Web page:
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What is the Bid/Offer?

What is the Bid/Offer?

Nearly every financial market in the world has a two way price. This is the price that you buy and sell that particular market at. When dealing in CFDs, the currency you are trading in is usually whatever the underlying currency of that market is. So a UK equity would be traded in Sterling while a US commodity would be traded in US Dollars.

What is a Point/Pip/Tick?

A point, pip or tick is the smallest unit that a market usually moves in. So for example with Vodafone, as it is a UK stock, it trades in pence. The smallest it moves is in tenths of a penny. Equities from all other countries are quoted normally so in France for example, France Telecom may be at 16.95 which mean 16 Euros and 95 cents. So here one cent is a tick.

What is tick value?

It is often useful to know what the tick value of a trade is to help calculate what your profit or loss (P L) is or would be in a given situation. It simply represents the financial implication of a 1 point move in the trade. So if you had bought £5,000 of Vodafone CFD’s then for every point it moves you would make or lose £5,000 / price (say 142) = £35.21 depending if it went up or down. You could also calculate this by knowing the number of CFD’s you had traded in. So in this example to buy £5,000 worth of Vodafone CFD’s you would have to have bought 3,521 CFD’s (£5,000/£1.42). So for every pence movement the tick value would be 3,521 x 0.01 = £35.21.

What is lot size?

Some trading platforms have been designed to simplify trading for clients. Meta Trader for example uses a system known as ‘lots’ to enter the amount that you wish to trade. Basically on MT4 1 lot is equal to one share, and it is as simple as that. If you wanted to buy 500 shares, which is the same as 500 CFD’s then you would buy 500 lots. On most CFD’s you can trade in tenths of a lot. So you can limit the amount you trade in. (Please note that for Foreign Exchange trading the lot size is different. All lot sizes are shown on our Market Information Sheets).

What are Orders? (Risk Management)

An order is an instruction to open or close a position at a specific price chosen by you. They are useful if you are unable to follow the live prices of that market, as you can choose at what price you wish to enter the market (by placing an opening order) or exit the market (by placing a closing order). Closing orders can be used for limiting your risk or taking profits. An order can be valid over a specific time period and will either be triggered or will expire, whichever one comes first. They can be used to limit losses to a predetermined limit, although this is not necessarily guaranteed as markets can gap through levels.

What are Stops and Limits?

A stop order is an instruction that is executed only when the price of a market reaches a specified level that is less favorable than the current market level. A stop loss order is an instruction that is executed only when the price of a market reaches a specified level that is less favorable than the current market level, this is typical used to close an open position. A limit order is an instruction that is executed at a specified level when the price of a market reaches a level that is more favorable than the current market price. This type of order can be used to open or close a position. The following three examples are of different types of orders. These are all in Vodafone and assume that the current market price is 141 - 142.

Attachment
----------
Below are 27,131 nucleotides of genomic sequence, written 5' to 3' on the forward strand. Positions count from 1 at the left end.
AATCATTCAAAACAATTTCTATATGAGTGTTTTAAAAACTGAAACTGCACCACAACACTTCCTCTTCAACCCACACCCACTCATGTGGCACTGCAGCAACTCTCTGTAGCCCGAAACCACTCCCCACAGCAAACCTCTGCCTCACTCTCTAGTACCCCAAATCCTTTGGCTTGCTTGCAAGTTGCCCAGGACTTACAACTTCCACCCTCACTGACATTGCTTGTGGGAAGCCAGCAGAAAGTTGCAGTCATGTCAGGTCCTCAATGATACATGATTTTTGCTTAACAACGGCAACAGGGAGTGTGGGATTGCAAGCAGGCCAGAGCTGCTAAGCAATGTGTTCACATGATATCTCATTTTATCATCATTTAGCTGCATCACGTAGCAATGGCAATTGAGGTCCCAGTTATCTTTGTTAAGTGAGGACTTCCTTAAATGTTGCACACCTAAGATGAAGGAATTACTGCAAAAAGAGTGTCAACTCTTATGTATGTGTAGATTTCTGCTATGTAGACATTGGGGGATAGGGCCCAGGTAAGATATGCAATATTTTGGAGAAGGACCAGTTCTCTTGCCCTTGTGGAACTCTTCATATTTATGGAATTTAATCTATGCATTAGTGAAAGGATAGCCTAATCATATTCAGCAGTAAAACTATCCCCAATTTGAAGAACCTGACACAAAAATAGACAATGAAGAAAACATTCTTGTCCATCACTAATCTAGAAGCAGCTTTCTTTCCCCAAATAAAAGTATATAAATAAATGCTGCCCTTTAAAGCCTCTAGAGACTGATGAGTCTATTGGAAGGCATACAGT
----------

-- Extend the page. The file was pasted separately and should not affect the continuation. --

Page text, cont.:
An example of a stop order

You decide that if the market falls to 135 then it is going to keep going down, and you want to sell £5,000 of Vodafone (3,700 CFD’s) if it gets there. So you want to leave an order that will trigger if we get to that level and open a new position. The order you leave is Sell 3,700 Vodafone at 135 stop. As you have not specified a cancellation time for the order it will be worked until such time as it is executed or cancelled manually.

An example of a stop loss order

You currently are short 3,700 Vodafone at £1.30 and are losing money as it is trading higher. You want to try and limit your potential loss to 35 ticks. This would be at (£1.30 £0.35) £1.65. If this was triggered at that price then you would lose £1,295 (3,700 x £0.35). The order that you would attach to your open position is Buy 3700 Vodafone at 165 Stop Loss. If our offer gets to 165 then the system would close you out. An example of a limit order You currently are short 3,700 Vodafone at £1.41. You want to leave an order to take your profit if it goes lower to say £1.30. So you would attach a T/P (take profit) order to your position to BUY 3,700 Vodafone at 130. If this order is triggered then you would make £407 (3,700 x £0.11).

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CFDs are complex instruments and come with a high risk of losing money rapidly due to leverage. You should consider whether you understand how CFDs work and whether you can afford to take the high risk of losing your money. See our full Risk Warning and Terms of Business for further details.